We hear it all the time. Failure makes you tougher. Mistakes help you grow. Messing up is how you learn. So… if you fail your black belt test, does this automatically make you more resilient? If you lose your sparring division, does this mean you’ll fight better next time? If you keep screwing up your kata, does this make you a better martial artist?
Mistakes won’t help you grow… if you continue to make the same mistakes over and over again.
Failure won’t make you stronger… if you don’t actively participate in toughening up.
Messing up won’t help you learn… if you don’t own it and figure out what to change next time.
Failure on its own won’t help you improve in martial arts if you just sit back passively and expect some magical transformation.
Making mistakes IS a great way to learn what NOT to do in a situation. This is really helpful in martial arts, where we’re learning very precise and technical movements. But making mistakes doesn’t automatically make us better. You could learn a new block and keep practising the block wrong, and you’ll get lots of feedback that that block is wrong—through getting hit or kicked, or spraining fingers while blocking poorly—but if you do nothing with that feedback you won’t improve. Instead, you’ll keep blocking poorly and ineffectively, and you’ll never get better at it.
We need to learn how to do it right, not just how to do it wrong.
We need to get curious about our mistakes. What can we learn from them? How can we use the wrong way to help us figure out the right way? Rather than just repeating the wrong way over and over, or getting complacent or quitting entirely.
And then when we do occasionally get it right: we need to pay attention to that too.
So that one time in a hundred that we get that block right and actually prevent a broken nose, what did we do to achieve that? How can we do more of that? We need to analyze our successes—no matter how small—and figure out how to repeat behaviours that led to success in the first place. Rather than ignoring that small success and thinking it doesn’t matter, because most of the time we get it wrong anyway.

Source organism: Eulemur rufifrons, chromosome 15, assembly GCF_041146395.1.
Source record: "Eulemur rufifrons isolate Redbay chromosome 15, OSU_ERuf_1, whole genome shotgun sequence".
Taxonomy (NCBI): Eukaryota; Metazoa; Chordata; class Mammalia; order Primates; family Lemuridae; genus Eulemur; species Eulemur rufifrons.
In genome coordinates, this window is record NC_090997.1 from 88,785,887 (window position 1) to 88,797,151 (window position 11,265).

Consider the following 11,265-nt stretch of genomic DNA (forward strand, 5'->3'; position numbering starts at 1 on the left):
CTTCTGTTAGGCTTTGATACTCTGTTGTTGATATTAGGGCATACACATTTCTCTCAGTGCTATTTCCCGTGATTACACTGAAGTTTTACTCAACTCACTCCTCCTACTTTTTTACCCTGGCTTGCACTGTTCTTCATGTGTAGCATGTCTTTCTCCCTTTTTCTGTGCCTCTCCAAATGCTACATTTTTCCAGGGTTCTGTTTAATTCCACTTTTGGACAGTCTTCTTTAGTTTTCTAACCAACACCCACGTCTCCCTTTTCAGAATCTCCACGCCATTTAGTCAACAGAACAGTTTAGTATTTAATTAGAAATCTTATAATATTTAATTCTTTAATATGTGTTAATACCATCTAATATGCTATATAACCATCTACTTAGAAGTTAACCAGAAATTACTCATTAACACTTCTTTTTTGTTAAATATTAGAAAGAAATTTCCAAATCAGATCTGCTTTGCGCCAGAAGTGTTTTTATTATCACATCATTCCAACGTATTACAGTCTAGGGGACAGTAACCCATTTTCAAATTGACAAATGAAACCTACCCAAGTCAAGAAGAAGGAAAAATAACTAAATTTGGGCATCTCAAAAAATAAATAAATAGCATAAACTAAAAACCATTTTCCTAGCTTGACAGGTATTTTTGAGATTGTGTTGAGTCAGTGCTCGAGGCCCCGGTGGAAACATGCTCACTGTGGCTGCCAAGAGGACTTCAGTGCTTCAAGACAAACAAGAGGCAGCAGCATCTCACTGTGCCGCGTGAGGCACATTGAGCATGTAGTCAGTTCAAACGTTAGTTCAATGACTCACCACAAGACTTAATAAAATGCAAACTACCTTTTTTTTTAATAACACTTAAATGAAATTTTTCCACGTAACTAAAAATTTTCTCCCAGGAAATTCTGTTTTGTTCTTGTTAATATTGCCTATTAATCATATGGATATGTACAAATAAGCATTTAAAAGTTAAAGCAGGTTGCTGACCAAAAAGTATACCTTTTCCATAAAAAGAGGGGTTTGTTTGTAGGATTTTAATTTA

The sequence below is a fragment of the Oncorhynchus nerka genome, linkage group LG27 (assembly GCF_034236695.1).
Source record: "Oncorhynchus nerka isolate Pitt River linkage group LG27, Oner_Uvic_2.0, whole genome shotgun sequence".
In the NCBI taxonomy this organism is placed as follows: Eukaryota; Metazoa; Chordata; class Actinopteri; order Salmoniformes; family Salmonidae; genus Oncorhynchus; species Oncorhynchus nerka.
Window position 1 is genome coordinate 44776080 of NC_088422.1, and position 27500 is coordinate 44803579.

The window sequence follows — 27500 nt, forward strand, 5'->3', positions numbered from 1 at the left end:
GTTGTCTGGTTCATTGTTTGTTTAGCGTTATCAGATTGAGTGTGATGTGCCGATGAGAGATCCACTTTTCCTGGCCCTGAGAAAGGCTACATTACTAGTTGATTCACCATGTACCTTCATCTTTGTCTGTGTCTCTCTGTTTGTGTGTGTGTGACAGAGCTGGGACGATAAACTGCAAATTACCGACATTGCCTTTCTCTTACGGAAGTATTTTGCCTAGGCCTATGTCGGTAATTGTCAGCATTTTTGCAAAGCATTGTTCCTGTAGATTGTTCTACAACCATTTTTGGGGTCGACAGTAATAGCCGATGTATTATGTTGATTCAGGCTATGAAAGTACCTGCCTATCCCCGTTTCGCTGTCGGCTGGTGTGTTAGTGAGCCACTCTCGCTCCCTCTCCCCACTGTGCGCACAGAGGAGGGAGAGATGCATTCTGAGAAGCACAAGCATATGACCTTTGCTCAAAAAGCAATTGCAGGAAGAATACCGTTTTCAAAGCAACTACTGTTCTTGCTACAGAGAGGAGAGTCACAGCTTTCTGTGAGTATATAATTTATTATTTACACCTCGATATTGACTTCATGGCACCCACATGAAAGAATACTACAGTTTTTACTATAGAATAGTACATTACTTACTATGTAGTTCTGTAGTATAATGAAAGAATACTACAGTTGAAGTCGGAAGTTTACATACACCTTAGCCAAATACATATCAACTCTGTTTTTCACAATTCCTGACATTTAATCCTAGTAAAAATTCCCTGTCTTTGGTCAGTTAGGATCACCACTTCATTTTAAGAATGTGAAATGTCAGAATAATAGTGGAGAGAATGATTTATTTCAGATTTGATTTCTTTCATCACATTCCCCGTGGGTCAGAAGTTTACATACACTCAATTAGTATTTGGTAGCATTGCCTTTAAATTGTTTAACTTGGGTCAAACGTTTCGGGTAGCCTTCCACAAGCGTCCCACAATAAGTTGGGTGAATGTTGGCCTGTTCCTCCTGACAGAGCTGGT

Mistakes and failures are absolutely a crucial part of our martial arts journey. And great teachers in martial arts allow us the freedom to take risks and make mistakes, because they understand that we need those opportunities to become better martial artists. But to be good students, and to become better martial artists, we do need to be willing to learn from those mistakes, not just repeat them. We do need to make changes if we want to move forward on our path.
Turning failure into success in martial arts: it’s pretty simple. But it’s not necessarily easy, or else we’d all be doing it all the time. But the process when you make a mistake is as follows:
Step 1 – Learn from it. What went wrong? Get curious about the details.
Step 2 – Own it. Don’t deflect responsibility or blame it on anyone else. YOU made that mistake. To grow from it, you need to own it first.
Step 3 – Fix it. Do it the right way next time. And then finally,
Step 4 – Make sure that mistake never happens again.
This is the formula for turning failure into success in martial arts. And this is how we will ALL get stronger and move forward on that path to mastery.
Podcast Show Notes
Does failure actually make us stronger? Are mistakes the best way to learn? Join me in this episode in a discussion of failure in martial arts, and how best to learn from our mistakes so that we can move forward on our path to mastery.
Thank you for joining me on my martial arts journey, and in the exploration of all the ways we can perform better in life and martial arts.
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How do you handle mistakes and failures in your martial arts training? Feel free to share your experiences in the Comments section. Thanks for reading!
You’re reading Does Failure Make Us Better Martial Artists? by Sabrina Bliem, originally posted on The Karate Shrimp. If you’ve enjoyed this post, be sure to follow The Karate Shrimp on YouTube, Facebook, Twitter, and Instagram!
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